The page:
The quintessential county medium-pacer Derek Shackleton was born. In 20 consecutive seasons, he took at least 100 wickets each for Hampshire, putting him second on the all-time list. Unlucky to be a contemporary of Trueman, Statham, Tyson and Loader, he had a gap of over ten years in his Test career, returning to take three wickets in four balls in the famous nerve-wracking draw against West Indies at Lord's in 1963.
Birth of Sidath Wettimuny, who opened the batting in Sri Lanka's debut Test, against England in Colombo in 1981-82, and played in 23 Tests in all. His greatest moment was in batting all day in a Test match at Lord's, his 190 helping Sri Lanka to a draw. He and Mithra Wettimuny opened the innings together against New Zealand in 1982-83, a rare achievement for a pair of brothers.
Death of one of England's greatest slow bowlers, Bobby Peel. With eight wickets in hand, Australia needed only 64 runs to win the first Test of the 1894-95 series - but a hungover Peel was held under a cold shower before being sent out to take 6 for 67 and win the match by just ten runs. It was the only time before Headingley in 1981 that a team won a Test match after following on. A superb slow left-armer, little Bobby finished his Test career with 102 wickets at only 16.81 apiece - but the drink got him in the end: his county career ended when he allegedly relieved himself on the pitch in front of his captain.
In a drawn match at The Oval, Australia's Billy Murdoch completed his innings of 211, the first double-century in Test cricket. He was dropped three times, all off poor George Ulyett, but Wisden described it as "a magnificent innings". Murdoch went on to play one Test for England, in Cape Town in 1891-92.
In a drawn match against India at Colombo's Sinhalese Sports Club, Sanath Jayasuriya became one of only eight batsmen to be dismissed for 199 in a Test innings. The others have been Mudassar Nazar, Mohammad Azharuddin, Matthew Elliott, Steve Waugh, Younis Khan, Ian Bell and Steven Smith.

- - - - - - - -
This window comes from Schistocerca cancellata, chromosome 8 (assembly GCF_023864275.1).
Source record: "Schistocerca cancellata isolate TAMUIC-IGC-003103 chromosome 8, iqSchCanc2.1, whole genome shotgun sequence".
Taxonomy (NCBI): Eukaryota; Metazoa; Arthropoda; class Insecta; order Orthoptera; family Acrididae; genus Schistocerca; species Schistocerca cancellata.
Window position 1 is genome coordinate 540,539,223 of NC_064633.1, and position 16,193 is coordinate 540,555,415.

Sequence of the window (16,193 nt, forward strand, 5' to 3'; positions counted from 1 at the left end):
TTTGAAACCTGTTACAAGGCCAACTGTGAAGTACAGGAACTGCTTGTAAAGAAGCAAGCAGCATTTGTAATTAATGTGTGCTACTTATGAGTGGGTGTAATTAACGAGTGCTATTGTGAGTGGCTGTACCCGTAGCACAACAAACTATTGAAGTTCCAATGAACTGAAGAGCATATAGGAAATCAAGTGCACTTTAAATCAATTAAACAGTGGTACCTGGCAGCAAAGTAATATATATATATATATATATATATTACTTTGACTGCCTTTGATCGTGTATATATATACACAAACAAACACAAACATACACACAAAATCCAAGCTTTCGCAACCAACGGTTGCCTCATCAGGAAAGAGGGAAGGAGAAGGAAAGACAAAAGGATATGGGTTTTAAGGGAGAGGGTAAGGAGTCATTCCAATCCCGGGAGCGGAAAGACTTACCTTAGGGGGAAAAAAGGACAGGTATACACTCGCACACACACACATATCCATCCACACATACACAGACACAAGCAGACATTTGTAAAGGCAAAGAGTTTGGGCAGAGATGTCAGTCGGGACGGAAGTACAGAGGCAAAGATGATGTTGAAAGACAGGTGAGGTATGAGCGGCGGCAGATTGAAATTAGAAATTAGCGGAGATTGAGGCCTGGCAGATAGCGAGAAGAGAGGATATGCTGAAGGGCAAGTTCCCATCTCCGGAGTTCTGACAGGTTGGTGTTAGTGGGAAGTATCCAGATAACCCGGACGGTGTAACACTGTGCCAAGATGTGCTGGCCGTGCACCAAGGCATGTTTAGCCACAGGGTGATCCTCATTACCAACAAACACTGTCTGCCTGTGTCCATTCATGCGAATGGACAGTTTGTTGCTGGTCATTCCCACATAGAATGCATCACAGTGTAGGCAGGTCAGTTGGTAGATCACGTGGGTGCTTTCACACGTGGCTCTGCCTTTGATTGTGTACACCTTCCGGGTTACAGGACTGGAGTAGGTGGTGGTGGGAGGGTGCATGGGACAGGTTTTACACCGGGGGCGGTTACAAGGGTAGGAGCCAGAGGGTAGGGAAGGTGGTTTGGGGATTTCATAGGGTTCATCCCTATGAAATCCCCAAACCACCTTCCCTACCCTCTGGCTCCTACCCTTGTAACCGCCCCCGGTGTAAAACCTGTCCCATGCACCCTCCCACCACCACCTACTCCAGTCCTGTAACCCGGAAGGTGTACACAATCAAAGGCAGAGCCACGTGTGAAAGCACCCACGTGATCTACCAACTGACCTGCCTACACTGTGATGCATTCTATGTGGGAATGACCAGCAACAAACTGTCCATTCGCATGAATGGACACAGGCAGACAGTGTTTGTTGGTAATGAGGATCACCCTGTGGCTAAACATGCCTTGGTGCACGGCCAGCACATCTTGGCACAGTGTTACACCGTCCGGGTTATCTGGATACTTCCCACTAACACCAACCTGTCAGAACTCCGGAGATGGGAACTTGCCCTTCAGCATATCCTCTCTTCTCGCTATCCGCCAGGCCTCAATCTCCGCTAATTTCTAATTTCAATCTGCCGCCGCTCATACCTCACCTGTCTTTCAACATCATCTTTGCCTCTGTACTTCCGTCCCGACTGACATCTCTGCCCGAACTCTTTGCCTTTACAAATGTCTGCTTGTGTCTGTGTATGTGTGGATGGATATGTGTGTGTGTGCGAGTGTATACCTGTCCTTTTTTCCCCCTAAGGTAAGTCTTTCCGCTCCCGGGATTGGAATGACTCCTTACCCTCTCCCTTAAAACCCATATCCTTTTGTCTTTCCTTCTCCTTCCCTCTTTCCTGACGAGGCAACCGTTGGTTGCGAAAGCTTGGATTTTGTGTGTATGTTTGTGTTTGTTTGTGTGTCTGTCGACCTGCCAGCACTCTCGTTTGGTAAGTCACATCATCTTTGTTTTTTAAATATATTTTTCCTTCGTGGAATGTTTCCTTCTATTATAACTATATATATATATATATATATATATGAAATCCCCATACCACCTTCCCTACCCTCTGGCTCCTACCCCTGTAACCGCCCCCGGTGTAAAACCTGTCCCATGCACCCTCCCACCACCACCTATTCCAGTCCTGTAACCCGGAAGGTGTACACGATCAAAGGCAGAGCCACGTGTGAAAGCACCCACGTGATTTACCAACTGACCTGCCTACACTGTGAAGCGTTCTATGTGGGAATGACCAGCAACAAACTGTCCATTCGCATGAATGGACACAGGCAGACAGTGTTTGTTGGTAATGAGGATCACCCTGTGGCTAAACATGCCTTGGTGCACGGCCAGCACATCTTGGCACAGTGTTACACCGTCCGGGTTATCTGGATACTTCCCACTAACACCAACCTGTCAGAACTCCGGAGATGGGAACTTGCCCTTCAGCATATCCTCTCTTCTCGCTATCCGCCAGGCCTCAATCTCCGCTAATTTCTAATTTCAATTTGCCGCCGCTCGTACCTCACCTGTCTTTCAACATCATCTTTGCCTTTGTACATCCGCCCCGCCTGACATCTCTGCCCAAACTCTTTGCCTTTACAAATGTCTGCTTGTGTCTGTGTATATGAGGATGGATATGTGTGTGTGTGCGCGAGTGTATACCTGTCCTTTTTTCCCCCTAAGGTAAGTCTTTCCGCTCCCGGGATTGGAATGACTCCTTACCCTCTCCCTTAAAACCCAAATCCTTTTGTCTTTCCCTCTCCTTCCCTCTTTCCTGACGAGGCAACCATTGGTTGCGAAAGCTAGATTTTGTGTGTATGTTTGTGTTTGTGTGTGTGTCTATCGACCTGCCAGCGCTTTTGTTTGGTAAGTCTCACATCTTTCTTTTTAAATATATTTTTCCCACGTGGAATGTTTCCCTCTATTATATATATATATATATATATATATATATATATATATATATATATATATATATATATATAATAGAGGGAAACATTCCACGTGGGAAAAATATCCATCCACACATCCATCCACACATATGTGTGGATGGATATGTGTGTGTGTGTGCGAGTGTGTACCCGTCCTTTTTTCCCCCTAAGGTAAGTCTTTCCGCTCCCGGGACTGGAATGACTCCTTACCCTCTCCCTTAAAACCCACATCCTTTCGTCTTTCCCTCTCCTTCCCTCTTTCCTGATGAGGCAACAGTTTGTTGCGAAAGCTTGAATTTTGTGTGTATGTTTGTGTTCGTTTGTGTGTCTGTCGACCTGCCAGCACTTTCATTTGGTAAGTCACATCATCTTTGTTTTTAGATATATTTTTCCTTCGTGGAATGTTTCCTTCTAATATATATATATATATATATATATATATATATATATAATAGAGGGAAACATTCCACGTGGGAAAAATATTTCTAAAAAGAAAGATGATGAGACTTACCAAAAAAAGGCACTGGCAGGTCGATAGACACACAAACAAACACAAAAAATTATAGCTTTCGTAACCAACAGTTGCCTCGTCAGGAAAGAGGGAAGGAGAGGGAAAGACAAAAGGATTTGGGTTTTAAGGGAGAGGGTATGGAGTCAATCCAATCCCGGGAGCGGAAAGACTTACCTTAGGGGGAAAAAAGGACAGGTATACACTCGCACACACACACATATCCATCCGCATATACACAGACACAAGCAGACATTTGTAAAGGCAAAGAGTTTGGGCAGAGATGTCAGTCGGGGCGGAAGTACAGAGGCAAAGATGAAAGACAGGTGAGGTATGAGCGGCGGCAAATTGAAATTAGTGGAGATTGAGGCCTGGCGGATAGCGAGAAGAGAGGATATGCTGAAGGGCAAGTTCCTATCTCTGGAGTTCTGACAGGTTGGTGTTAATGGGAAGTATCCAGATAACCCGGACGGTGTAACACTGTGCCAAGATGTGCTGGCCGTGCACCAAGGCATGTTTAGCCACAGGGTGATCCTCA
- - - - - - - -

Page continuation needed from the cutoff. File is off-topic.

The innings of 170 by WG Grace was a new highest score for England. Easily the top score in the match, at The Oval, it helped England win by an innings. His only other Test hundred (152 in 1880) was also scored against Australia at The Oval, and was also a highest score for England at the time.
Birth of the first man to captain West Indies to victory in a Test match. Marius "Maurice" Fernandes averaged only 12.25 with the bat in his two Tests - but in the second, in Georgetown in 1929-30, he made some useful runs and masterminded a win by 289 runs that squared the series.
Glamorgan pace bowler Greg Thomas was born. He was genuinely fast, but injury wrecked his chance of developing into a force at Test level. Meanwhile, the Caribbean in 1985-86 wasn't the place to make your debut. Confronted by Viv Richards, Gordon Greenidge, Desmond Haynes and Co., Thomas took only eight wickets at 45.50, as England lost all five Tests. He was also bowled by the first ball he faced in Test cricket - but as a bowler he left a sense of what might have been.
The Test debut of Charles "Father" Marriott, a 37-year-old schoolmaster at Dulwich College, who only played first-class cricket when teaching commitments permitted. Against West Indies at The Oval, the Irish-educated Marriott took 11 for 96 as England won by an innings in ten minutes over two days. It was his only match for England.
Morocco hosted an international cricket match for the first time on this day, when Pakistan and South Africa played the opening game of the Morocco Cup in Tangier. The venue wasn't the only highlight: it was South Africa's first game since the death of Hansie Cronje two months previously. Wasim Akram bowled the first ball of the match - his world-record 335th ODI. Shaun Pollock, South Africa's captain, dedicated his team's 54-run win to Cronje, saying they had "tried to produce a performance he would be proud of".